The WikiLeaks founder Julian Assange could suffer the same fate as pedophile Jeffrey Epstein who died under highly suspicious circumstances if he is extradited to the United States to stand trial for publishing diplomatic cables in 2012, his brother predicted in an interview with Tucker Carlson.

On Monday, Dec. 14, Gabriel Shipton, Julian Assange’s brother, spoke with Fox News host Tucker Carlson, who asked him if he believed his brother would survive if he were to be extradited to the United States.

“No, I don’t. Prisoners here can’t be kept safe. Even the most high-profile visitors like Jeffrey Epstein couldn’t be kept safe in prison so what hope will Julian have here? I think if he gets extradited, he will most likely die,” Shipton responded.

Carlson opined that Assange is a journalist who did not hack into anyone’s computer; he just published information that is undoubtedly embarrassing to the establishment and its foreign policy, something that, for example, the New York Times has done for over 100 years he said.

For Carlson, a harsh critic of the Biden administration, Assange’s case is blown out of proportion, given that there are so many problems plaguing the United States, real criminals not being convicted, etc. So he asked Shipton why he thought U.S. justice was so focused on his brother.

“People who run our democracies would like to rule them with impunity. Don’t want people to know what’s been done in their names, they don’t want the public to be informed,” replied Shipton, who warned that they are using Assange as an example to scare anyone who tries to challenge the system.

“If you tell the truth about our secrets, if you tell the truth about the security of the state… this is going to happen to you,” Shipton assured. “You are going to be locked in a prison for the rest of your life. Your reputation will be destroyed, you will be taken away from your family.”

On Dec. 10, the U.K. High Court overturned a lower court ruling and authorized Assange’s extradition to the United States, where the judiciary accuses him of espionage.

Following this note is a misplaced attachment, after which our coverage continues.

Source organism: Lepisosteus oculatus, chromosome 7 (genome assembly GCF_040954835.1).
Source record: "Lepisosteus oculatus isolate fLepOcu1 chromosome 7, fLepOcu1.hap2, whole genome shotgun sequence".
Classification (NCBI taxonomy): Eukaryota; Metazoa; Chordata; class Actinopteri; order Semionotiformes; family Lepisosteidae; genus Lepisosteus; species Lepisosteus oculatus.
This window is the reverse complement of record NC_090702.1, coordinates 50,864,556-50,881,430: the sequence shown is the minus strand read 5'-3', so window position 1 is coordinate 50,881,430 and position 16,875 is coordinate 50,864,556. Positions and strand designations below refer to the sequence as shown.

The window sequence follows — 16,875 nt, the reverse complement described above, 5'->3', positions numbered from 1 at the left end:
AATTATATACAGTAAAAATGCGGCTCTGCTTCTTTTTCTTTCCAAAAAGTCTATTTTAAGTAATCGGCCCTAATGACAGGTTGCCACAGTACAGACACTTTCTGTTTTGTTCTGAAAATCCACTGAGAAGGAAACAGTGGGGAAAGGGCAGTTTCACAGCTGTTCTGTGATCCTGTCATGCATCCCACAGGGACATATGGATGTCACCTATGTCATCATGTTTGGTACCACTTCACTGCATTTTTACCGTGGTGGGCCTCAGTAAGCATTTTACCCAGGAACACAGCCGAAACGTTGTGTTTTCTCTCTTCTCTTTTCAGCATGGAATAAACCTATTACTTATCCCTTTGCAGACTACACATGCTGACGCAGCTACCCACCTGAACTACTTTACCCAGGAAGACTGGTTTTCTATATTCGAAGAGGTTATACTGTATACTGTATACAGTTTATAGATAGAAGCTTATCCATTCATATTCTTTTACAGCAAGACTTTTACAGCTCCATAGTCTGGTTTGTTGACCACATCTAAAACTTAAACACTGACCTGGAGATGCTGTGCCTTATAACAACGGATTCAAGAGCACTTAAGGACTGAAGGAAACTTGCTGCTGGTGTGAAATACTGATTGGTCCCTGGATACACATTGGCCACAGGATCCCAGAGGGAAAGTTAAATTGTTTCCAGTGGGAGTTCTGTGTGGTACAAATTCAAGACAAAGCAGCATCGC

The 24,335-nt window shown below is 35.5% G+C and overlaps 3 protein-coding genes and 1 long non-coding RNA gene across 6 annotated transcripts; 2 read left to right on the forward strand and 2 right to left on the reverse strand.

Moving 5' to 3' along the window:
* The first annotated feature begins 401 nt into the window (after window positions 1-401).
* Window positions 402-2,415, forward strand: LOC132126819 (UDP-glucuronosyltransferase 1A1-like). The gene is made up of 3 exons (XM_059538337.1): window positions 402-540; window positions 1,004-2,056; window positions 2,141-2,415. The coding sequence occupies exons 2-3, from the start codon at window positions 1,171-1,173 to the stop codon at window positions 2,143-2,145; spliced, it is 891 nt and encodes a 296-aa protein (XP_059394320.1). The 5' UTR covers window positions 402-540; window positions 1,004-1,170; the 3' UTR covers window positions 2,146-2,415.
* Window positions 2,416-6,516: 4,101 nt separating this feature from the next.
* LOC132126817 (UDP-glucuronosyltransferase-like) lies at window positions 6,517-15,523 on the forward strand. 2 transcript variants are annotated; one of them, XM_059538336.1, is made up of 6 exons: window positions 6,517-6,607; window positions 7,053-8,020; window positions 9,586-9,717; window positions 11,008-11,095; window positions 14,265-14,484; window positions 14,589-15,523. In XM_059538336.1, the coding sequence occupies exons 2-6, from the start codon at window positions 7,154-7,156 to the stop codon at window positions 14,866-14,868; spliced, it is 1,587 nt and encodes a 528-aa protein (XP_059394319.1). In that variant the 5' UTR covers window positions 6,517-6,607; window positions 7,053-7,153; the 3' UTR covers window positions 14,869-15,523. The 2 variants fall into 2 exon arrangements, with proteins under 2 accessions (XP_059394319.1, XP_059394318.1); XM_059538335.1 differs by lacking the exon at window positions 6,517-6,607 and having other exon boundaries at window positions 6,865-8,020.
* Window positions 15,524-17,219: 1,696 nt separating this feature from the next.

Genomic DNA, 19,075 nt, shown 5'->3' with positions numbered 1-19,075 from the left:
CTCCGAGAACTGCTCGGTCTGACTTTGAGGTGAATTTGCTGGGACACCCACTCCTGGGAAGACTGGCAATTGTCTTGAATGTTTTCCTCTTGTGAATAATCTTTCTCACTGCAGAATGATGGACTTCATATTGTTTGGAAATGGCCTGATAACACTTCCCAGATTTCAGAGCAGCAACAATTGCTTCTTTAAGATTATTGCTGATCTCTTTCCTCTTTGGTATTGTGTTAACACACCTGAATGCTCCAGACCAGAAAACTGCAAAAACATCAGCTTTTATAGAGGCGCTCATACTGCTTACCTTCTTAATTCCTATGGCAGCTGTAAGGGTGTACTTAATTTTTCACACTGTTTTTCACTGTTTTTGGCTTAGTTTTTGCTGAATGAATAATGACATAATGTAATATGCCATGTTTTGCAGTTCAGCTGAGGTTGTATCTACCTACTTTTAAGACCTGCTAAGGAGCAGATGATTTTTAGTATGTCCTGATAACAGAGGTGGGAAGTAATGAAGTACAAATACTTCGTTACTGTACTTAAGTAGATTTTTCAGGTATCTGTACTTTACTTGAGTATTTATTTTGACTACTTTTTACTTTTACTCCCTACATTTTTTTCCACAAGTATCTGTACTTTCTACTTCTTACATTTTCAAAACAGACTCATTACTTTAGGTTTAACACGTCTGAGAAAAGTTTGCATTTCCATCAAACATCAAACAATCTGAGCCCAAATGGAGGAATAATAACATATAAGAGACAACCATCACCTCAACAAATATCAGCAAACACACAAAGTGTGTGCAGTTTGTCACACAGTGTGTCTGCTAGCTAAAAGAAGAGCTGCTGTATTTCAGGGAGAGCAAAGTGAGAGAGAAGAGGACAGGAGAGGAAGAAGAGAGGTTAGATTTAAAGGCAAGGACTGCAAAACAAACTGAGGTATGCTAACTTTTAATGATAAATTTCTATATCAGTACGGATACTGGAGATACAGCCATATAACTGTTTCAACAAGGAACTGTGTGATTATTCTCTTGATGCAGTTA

Assange could be sentenced to up to 175 years in prison for the 18 charges against him.

Although his lawyer has assured that she would appeal the decision, the grounds for keeping the Wikileaks founder in the United Kingdom, his physical integrity, were dismissed by the High Court because the U.S. government gave assurances that he would not be subjected to ill-treatment or locked up in a maximum-security prison.

However, similar assurances were justly given to the pedophile Epstein who said he would never commit suicide, yet turned up dead under highly suspicious circumstances days before testifying about the powerful characters to whom he provided underage girls for sexual purposes.

According to an opinion piece by Breitbart journalist Allum Bokhari, Assange’s case is one of ‘anarcho-tyranny,’ which refers to a state in which the deserving do not face law enforcement, while the undeserving face the full force of state tyranny, giving examples, like Carlson, of the thousands of criminals the state fails to prosecute and allows to go free under lenient law enforcement.

Bokohari states, “In the eyes of the political establishment, the primary crime of Assange and the organization he founded, WikiLeaks, is that he embarrassed them and their mission of world domination.”

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